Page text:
Weather: this is improving, with milder and fewer windy days and there have also been breaks from the incessant rain.
We have now experienced two weeks of ‘lockdown’ and on the surface the alterations to daily life are not as obvious as they would be in a city or in a more populated place, but the quality of the days have changed. Somehow the knowledge that COVID-19 has resulted in a global lock-down permeates and threatens all places, even remote ones.
The days, however, continue to get longer and lighter, the wind still blows but the promise of Spring is in the air. The primroses have started to come up, we even spotted a couple of summer daisies and the roadsides are now lined with windswept, almost fading, daffodils.
Although there is not a massive shopping mall, to stroll around, the public social venues that are here: The Westford Inn, Taigh Chearsabhagh Museum and Arts Centre, Sgoil Lionacleit Sport Centre, the various little cafés, the travelling Screen machine Cinema, all the yoga classes – have all shut for an indefinite amount of time. This has impacted the community. Social distancing has also been firmly implemented in the super-markets, which all now have 2 metre distancing, warning tape stuck to the floor throughout. Logistically, maintaining a 2-metre gap between customers, at all times, can be difficult. The narrow aisles and small spaces are not designed for these extreme measures, and can make for some awkward encounters. Despite there being a small population here there was still a ‘distancing’ queue outside MacLennans Supermarket in Benbecula, although this appeared good natured and somewhat baffled.
The local, North Uist gin distillery ‘Downpour’ is now making hand sanitiser, the first batch of this they gave free to caress, nurses and essential staff – this is in the true ‘Island’ spirit, which is much appreciated and community minded. This sanitiser is also, now available in all the local shops to ‘fill your own container’. Great initiative, lovely people, well done Jonny and Kate but don’t forget the gin!
Social media has come into its own, and the daily Facebook, Instagram and Twitter inserts express a variety of ways in which we are all dealing with our new isolated existence.
There are the songs, pictures of fun social events or holidays. Food and baking have been very popular (in fact flour has been, along with toilet roll and soap rather scarce). We have, ourselves, even put some themed dinners online, an amazing Indian curry and a tribute to the two beautiful freshly-caught loch trout. Hair cutting has also been a popular activity. Humour is still present in a lot of posts. There have also been some inspired online classes, which include yoga, drawing and a diversity of other pretty amazing initiatives. Hobbies are foregrounded, motorcycles polished to perfection and fabrics sewn and all are proudly ‘shared’ for the greater and wider community that exists in a slightly alarming virtual ‘big brother caring’ kind of way.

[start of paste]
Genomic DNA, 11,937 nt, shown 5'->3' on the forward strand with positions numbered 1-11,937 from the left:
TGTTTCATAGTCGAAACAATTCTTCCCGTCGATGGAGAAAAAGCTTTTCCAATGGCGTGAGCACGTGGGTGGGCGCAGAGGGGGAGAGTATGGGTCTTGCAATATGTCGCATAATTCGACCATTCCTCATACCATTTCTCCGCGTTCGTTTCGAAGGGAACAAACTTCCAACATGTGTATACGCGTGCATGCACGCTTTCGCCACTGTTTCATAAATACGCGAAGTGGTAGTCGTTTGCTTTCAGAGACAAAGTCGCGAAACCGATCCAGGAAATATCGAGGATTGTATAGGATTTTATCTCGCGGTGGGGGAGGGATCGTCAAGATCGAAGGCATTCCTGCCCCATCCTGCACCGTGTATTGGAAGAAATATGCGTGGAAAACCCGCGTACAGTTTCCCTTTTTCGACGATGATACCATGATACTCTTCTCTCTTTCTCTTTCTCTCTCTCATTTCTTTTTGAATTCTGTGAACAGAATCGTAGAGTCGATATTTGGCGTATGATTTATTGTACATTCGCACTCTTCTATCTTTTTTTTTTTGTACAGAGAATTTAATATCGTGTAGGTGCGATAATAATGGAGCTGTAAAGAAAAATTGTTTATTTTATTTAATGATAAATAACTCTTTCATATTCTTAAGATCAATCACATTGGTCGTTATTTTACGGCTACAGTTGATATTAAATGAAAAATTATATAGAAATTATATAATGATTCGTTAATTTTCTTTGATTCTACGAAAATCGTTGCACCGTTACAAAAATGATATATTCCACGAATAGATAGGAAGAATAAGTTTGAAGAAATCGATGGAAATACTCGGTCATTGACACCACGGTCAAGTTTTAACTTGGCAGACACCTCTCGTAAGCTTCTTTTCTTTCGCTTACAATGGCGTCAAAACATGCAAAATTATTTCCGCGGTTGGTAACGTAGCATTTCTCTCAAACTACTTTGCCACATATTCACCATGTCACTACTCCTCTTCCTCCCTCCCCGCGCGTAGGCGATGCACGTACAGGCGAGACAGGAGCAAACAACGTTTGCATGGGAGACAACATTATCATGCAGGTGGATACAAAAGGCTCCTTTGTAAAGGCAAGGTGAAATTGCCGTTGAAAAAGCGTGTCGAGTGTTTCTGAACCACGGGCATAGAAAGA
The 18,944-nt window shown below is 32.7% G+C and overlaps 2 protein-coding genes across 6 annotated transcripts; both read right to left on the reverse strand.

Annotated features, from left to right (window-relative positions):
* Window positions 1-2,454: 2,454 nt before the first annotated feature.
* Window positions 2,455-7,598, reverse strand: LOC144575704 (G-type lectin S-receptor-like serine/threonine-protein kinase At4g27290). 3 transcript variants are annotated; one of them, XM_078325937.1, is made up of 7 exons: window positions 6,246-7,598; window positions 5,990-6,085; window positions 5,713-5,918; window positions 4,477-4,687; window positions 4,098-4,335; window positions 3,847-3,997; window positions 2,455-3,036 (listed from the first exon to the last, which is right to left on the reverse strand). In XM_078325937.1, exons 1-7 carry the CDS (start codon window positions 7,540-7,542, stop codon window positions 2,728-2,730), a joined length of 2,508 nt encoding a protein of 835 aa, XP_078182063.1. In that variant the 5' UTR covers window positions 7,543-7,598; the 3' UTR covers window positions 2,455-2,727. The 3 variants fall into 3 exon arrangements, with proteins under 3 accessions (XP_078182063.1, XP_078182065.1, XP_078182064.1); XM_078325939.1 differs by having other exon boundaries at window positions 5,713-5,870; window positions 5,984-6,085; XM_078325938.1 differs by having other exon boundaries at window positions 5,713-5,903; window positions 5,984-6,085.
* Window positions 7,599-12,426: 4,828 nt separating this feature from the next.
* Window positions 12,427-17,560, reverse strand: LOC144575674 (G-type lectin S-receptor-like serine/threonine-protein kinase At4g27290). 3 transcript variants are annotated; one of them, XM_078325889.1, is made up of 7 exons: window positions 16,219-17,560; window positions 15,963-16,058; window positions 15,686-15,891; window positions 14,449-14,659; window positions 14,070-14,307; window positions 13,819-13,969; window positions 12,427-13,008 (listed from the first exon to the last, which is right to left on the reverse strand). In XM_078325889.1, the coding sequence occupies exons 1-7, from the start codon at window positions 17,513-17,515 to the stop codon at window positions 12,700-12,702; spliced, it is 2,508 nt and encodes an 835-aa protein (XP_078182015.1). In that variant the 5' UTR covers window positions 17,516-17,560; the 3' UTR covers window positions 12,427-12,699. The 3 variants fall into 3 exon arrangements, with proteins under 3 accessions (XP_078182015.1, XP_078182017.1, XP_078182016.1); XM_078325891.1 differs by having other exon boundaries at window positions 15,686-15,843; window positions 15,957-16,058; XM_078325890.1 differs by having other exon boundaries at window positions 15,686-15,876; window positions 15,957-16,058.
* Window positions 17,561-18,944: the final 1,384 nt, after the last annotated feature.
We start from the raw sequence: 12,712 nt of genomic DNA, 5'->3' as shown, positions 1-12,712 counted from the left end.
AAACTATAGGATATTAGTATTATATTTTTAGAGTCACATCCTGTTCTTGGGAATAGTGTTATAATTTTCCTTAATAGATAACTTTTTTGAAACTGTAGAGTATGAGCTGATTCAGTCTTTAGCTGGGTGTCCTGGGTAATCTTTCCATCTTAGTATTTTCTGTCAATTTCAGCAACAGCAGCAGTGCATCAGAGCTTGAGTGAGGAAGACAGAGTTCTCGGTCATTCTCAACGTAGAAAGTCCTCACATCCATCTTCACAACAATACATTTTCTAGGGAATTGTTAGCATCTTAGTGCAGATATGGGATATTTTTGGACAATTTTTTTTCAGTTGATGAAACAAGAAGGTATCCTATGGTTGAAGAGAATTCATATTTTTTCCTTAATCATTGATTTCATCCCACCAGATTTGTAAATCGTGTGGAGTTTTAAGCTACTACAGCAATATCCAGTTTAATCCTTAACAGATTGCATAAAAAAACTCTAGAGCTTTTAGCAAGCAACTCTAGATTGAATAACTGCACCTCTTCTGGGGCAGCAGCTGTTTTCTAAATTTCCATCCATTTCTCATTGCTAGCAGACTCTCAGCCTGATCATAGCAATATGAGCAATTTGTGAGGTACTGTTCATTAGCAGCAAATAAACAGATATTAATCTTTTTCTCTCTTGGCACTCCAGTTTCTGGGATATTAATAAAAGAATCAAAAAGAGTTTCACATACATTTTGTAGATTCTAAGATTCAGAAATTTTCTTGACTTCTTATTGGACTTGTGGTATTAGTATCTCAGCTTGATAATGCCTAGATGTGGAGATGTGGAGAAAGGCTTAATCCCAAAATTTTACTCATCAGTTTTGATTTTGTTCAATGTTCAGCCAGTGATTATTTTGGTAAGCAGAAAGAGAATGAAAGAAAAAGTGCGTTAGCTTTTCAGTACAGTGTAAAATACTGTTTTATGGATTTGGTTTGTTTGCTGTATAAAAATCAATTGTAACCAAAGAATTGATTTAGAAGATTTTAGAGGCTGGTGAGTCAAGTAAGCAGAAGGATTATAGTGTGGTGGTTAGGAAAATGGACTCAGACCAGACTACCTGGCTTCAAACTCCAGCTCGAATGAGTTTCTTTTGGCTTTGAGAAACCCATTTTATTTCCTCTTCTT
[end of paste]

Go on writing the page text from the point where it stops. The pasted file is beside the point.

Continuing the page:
At other times, it is possible to feel that we are trying to tell ourselves that we all have the inner resources to cope with loneliness and isolation, to work through difficult problems of noisy neighbours (something we don’t have here) and complex relationships issues that become highlighted and exacerbated due to too much proximity and time together.
Most of our normal indoor activities remain as ever, focussed on our artwork, but we have expanded our leisure time to include Backgammon and we have now purchased a draughts and chess set. Our new routine has been to open the day with a yoga session (each to their own level…) and weather permitting, to take a long walk. This helps with cabin fever and keeping fit and ensures that we continue to engage with the world. We feel blessed to have this much freedom of movement and cannot imagine how families are coping in high rise flats, or how a single person is coping with the solitude of their own company. Our evenings begin around 5- 6:30pm with a game of Backgammon, this has been enjoyable and we are even becoming reasonable players.
This pandemic, COVID-19, has developed so quickly and globally. Everything is set to change, many shops and major retail outlets will disappear, pubs will remain closed, much of education, finance and commerce will use the opportunity to develop their programmes online, jobs will become even more casualised.
The arts will take years to recover with increasing amounts of public money being used to support the major flagship organisations to the cost of all others. Cash transactions will most likely now will also soon be prohibited. No doubt we will all soon get use to this new regime, we are adaptable, if nothing else.
Let us hope that the heroes of this pandemic, the frontline workers, in particular the NHS teams will not be quietly forgotten, and put back in the shade, and let us hope that those of us in Education and the Arts will have the opportunity to ensure that the things we value the most will grow and be valued in the future. Let us also hope that the Arts are not further side-lined, as creativity in the Arts and Sciences will deliver the only hope that we have for all our futures.
There are no known cases of the virus so far on North Uist although it has been mentioned, through the grapevine (the post office) that there are couple of confirmed case on Lewis.
The virus has also reached Orkney and Shetland.
Alice cat and Ange (AKA the White Lion) are seemingly unperturbed by this crisis, even though cats can be infected by COVID-19!